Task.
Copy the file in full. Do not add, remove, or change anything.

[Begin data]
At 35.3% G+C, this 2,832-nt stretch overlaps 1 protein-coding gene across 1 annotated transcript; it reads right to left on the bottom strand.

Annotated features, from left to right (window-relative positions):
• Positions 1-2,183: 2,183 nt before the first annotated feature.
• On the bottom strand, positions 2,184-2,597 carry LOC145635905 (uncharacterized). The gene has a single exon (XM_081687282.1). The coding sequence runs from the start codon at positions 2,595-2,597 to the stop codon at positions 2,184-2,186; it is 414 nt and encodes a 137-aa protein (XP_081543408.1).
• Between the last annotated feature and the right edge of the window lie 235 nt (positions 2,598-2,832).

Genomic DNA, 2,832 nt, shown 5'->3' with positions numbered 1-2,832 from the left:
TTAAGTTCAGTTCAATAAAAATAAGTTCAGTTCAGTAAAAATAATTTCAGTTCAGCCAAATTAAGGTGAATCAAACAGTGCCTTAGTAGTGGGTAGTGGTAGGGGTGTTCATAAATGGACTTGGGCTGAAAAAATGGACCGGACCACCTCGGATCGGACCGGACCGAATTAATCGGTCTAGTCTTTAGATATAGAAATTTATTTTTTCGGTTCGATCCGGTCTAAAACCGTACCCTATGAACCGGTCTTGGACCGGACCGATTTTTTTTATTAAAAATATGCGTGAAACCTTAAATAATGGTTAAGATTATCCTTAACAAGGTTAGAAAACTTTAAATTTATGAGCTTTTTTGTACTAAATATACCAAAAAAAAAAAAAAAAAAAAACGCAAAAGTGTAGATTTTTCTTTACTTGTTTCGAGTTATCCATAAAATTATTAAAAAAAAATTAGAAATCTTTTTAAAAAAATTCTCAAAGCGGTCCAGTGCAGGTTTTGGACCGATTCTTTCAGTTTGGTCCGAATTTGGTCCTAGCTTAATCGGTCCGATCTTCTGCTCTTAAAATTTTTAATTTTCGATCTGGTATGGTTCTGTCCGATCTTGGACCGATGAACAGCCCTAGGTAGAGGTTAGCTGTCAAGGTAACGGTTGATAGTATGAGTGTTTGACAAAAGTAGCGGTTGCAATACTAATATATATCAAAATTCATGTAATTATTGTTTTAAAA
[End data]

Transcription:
At 35.3% G+C, this 2,832-nt stretch overlaps 1 protein-coding gene across 1 annotated transcript; it reads right to left on the bottom strand.

Annotated features, from left to right (window-relative positions):
• Positions 1-2,183: 2,183 nt before the first annotated feature.
• On the bottom strand, positions 2,184-2,597 carry LOC145635905 (uncharacterized). The gene has a single exon (XM_081687282.1). The coding sequence runs from the start codon at positions 2,595-2,597 to the stop codon at positions 2,184-2,186; it is 414 nt and encodes a 137-aa protein (XP_081543408.1).
• Between the last annotated feature and the right edge of the window lie 235 nt (positions 2,598-2,832).

Genomic DNA, 2,832 nt, shown 5'->3' with positions numbered 1-2,832 from the left:
TTAAGTTCAGTTCAATAAAAATAAGTTCAGTTCAGTAAAAATAATTTCAGTTCAGCCAAATTAAGGTGAATCAAACAGTGCCTTAGTAGTGGGTAGTGGTAGGGGTGTTCATAAATGGACTTGGGCTGAAAAAATGGACCGGACCACCTCGGATCGGACCGGACCGAATTAATCGGTCTAGTCTTTAGATATAGAAATTTATTTTTTCGGTTCGATCCGGTCTAAAACCGTACCCTATGAACCGGTCTTGGACCGGACCGATTTTTTTTATTAAAAATATGCGTGAAACCTTAAATAATGGTTAAGATTATCCTTAACAAGGTTAGAAAACTTTAAATTTATGAGCTTTTTTGTACTAAATATACCAAAAAAAAAAAAAAAAAAAAACGCAAAAGTGTAGATTTTTCTTTACTTGTTTCGAGTTATCCATAAAATTATTAAAAAAAAATTAGAAATCTTTTTAAAAAAATTCTCAAAGCGGTCCAGTGCAGGTTTTGGACCGATTCTTTCAGTTTGGTCCGAATTTGGTCCTAGCTTAATCGGTCCGATCTTCTGCTCTTAAAATTTTTAATTTTCGATCTGGTATGGTTCTGTCCGATCTTGGACCGATGAACAGCCCTAGGTAGAGGTTAGCTGTCAAGGTAACGGTTGATAGTATGAGTGTTTGACAAAAGTAGCGGTTGCAATACTAATATATATCAAAATTCATGTAATTATTGTTTTAAAA